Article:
Your E-Waste Questions Answered: Planet-Strong Solutions

We've been answering your toughest sustainability questions! Ask us via Facebook, Twitter or email.

Here are a few similarly themed questions we received asking about the ins and outs of E-Waste, so we've compiled an article with our sustainable solutions.

Bronwyn David asked:

"What do we do with broken down electrical devices? e.g. I have a portable CD player that no longer reads CDs. Bulk rubbish collections usually (in my area) prohibit electrical goods being left out."

Amy Mclellend asked:

"I have an old and broken laptop. The parts aren't even worth harvesting. Is there some way I can dispose of it in a sustainable way?

Claudia Vinson asked:

"Where can we recycle old cables from old electronic items. Places tend to take the items (like cameras) but not the cables."

These are great questions! Sustainably disposing of E-waste can be a confusing area with no blanket answers. Whilst easy solutions may be challenging, we can't afford to ignore this problem. Well done Bronwyn, Amy and Claudia for asking these important questions!

The E-Waste Problem:

E-waste is electronic equipment that has reached the end of its useful life. It's your flat screen TV's, laptops, phones and not to mention their accessories such as cables, batteries, chargers and cords.

E-Waste in land-fill is hugely costly to the environment. E-waste which has been sent to landfill often contains toxic chemicals such as lead, mercury and arsenic which can seep into soil, contaminate water reservoirs, and even make it into the food chain. Additionally, the production of electronic goods is a carbon-intensive process that, at current levels, our fragile planet simple cannot accommodate. The more we waste, the more the demand for brand new goods.

Here are some shocking E-waste fast facts from Clean Up that put the issue in perspective:

  • 75% of the 3 million computers bought in Australia every year will end up in landfill.
  • In 2007/8, 16.8 million computers reached their end of life. Of this, only 9% will be recycled.
  • Electronic waste is responsible for 70% of the toxic chemicals such as lead, cadmium and mercury found in landfill.
  • E-waste is being sent to landfill at three times the rate of general waste.

Image credit: Green Humour

Be A Conscious Consumer:

Before delving in to E-waste disposal, let's take a step back and consider the impact on our planet before a purchase is made. Before you buy:

  1. Ask, do I need this? Often, the answer is no!
  2. Do I need to buy this new? Admittedly, some electronic items such as phones and computers are considered essential in today's modern world. Perhaps think about swapping, borrowing, or renting your electronic goods.
  3. If you must buy a new product, avoid disposable products as much as possible. Try to look for durable items that have warranty. Also try to consider the ethical footprint of the item. There are some great apps than are super helpful for this process.

Image: Flickr

How To Sustainably Dispose of E-Waste?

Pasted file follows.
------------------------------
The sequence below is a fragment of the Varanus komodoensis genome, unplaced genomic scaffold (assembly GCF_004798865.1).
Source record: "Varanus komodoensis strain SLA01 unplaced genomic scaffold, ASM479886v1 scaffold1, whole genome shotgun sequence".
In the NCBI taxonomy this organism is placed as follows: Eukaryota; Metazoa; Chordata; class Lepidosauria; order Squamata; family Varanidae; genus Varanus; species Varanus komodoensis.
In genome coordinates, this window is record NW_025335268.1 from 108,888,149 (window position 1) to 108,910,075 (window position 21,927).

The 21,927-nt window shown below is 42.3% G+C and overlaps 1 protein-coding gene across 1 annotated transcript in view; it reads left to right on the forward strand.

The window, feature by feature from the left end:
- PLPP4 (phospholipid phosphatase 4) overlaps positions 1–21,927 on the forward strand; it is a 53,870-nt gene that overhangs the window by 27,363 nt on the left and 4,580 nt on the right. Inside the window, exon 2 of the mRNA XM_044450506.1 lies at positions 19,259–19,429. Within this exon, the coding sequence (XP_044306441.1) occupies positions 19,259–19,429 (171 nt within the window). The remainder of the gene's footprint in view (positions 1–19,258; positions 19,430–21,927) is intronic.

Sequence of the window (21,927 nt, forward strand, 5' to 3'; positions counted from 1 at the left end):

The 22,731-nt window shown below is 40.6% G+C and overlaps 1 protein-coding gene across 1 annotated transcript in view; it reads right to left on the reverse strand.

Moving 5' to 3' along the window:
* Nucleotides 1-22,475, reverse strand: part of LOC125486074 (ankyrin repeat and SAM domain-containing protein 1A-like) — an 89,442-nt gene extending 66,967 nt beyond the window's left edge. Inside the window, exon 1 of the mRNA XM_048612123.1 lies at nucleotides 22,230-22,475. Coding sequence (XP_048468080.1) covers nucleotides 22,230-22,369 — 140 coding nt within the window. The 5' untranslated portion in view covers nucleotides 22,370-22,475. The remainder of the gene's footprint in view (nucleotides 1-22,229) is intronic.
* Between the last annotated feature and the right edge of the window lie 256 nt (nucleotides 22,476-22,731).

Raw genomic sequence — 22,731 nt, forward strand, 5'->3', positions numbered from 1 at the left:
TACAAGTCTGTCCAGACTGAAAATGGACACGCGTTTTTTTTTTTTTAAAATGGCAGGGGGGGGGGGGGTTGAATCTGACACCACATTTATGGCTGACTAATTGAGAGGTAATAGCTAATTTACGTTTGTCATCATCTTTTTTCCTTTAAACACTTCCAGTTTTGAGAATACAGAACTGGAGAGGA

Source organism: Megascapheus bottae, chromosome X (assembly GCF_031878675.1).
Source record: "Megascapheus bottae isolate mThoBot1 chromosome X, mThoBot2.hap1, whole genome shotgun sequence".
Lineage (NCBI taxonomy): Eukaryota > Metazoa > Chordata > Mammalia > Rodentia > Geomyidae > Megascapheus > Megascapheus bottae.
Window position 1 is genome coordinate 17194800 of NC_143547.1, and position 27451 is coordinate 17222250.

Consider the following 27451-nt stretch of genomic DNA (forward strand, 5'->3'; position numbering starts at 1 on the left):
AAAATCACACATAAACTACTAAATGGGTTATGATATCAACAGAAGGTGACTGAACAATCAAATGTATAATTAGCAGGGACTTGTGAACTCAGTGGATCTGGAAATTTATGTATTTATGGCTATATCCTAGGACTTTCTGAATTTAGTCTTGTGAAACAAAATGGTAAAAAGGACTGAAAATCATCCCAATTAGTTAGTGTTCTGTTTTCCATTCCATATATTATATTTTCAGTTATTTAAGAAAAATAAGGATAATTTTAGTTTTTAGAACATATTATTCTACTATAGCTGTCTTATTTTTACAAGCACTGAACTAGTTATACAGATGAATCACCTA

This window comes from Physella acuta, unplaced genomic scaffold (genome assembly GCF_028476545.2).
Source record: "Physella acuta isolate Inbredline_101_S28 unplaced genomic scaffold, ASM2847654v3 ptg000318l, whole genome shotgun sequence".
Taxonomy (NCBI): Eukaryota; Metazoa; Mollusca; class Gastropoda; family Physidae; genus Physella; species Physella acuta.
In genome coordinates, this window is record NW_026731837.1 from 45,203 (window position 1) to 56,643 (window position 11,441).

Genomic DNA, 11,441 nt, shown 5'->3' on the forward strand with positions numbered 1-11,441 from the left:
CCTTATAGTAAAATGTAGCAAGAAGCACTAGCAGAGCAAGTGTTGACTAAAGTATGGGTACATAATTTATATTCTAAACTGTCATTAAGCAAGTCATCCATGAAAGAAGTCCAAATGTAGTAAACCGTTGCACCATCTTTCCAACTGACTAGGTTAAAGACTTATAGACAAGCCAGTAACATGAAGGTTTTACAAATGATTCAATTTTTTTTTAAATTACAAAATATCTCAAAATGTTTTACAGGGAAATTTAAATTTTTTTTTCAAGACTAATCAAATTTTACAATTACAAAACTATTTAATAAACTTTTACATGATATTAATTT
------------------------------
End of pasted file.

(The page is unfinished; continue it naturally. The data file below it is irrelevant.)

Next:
Fast-forward to a few (hopefully many!) months/years post-purchase. Your electronic product has come to the end of its life and it needs to go. What to do?

For Still-Working Electronic Items:

  • Ask your family and friends if they need a second-hand electronic item. A good way to do this would be to post on social media.
  • Call up a local school/community support service and ask if they'd like the product.
  • This online resource will give you a guide to charities that accept electronic goods in Australia.

For Broken/Damaged Electronic Items:

  • Amy asked about disposing of an old, broken laptop.The good news is, in Australia, there is a scheme under which companies which produce over a threshold of televisions and computers per year are required to pay for the recycling of the products. There are 4 services that operate within this scheme, including TechCollect, Drop Zone, E-Cycle Solutions and Sims Recycling Solutions.
  • Bronwyn asked about how to dispose of general electrical devices. She is correct in saying that e-waste should/cannot go into bulk rubbish collection, or even general recycling. Luckily, there are many services now that exist to provide recycling options for e-goods. Planet Ark has a service which can tell you recycling operators near you. Check the website of the service or give them a call to arrange to dispose of your e-waste. Sometimes this may involve a small fee, but usually it's free of charge.
  • Claudia asked about recycling cables and cords. Unfortunately, this is appears to be a sometimes difficult e-product to recycle, but certainly worthy of an attempt. The difficulty arises due to the high percentage of PVC in many cables. Once again, check the Planet Ark online service or do a google search to find an e-waste recycler near you. Some accept cords, some don't. Check their website or give them a call to see if they accept electronic cables and/or cords. It's also worth considering donating cables and cords that are in good condition to businesses, schools or nonprofits. If all else fails, try giving the cords/cables away via Gumtree or Craigslist (if you're in the states), or selling the cords to a scrap metal place who will at least re-use the metal (but not the plastic). Lastly, if you're a creative type, be inspired by this designer who has turned electrical cords into stunning jewellery!

Image Source: Inhabit

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